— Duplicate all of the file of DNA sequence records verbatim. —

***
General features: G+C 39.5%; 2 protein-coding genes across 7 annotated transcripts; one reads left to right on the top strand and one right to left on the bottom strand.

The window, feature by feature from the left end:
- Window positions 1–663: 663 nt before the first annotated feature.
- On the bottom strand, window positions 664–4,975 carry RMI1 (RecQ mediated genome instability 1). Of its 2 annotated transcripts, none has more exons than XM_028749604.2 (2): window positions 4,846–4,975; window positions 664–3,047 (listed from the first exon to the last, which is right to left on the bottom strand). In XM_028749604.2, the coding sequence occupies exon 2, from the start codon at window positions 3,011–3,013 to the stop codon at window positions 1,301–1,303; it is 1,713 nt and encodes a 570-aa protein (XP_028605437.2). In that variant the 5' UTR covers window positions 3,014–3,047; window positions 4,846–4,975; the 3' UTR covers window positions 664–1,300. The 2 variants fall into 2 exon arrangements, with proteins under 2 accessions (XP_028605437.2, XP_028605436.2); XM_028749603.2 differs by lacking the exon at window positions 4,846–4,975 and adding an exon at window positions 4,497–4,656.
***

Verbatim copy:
General features: G+C 39.5%; 2 protein-coding genes across 7 annotated transcripts; one reads left to right on the top strand and one right to left on the bottom strand.

The window, feature by feature from the left end:
- Window positions 1–663: 663 nt before the first annotated feature.
- On the bottom strand, window positions 664–4,975 carry RMI1 (RecQ mediated genome instability 1). Of its 2 annotated transcripts, none has more exons than XM_028749604.2 (2): window positions 4,846–4,975; window positions 664–3,047 (listed from the first exon to the last, which is right to left on the bottom strand). In XM_028749604.2, the coding sequence occupies exon 2, from the start codon at window positions 3,011–3,013 to the stop codon at window positions 1,301–1,303; it is 1,713 nt and encodes a 570-aa protein (XP_028605437.2). In that variant the 5' UTR covers window positions 3,014–3,047; window positions 4,846–4,975; the 3' UTR covers window positions 664–1,300. The 2 variants fall into 2 exon arrangements, with proteins under 2 accessions (XP_028605437.2, XP_028605436.2); XM_028749603.2 differs by lacking the exon at window positions 4,846–4,975 and adding an exon at window positions 4,497–4,656.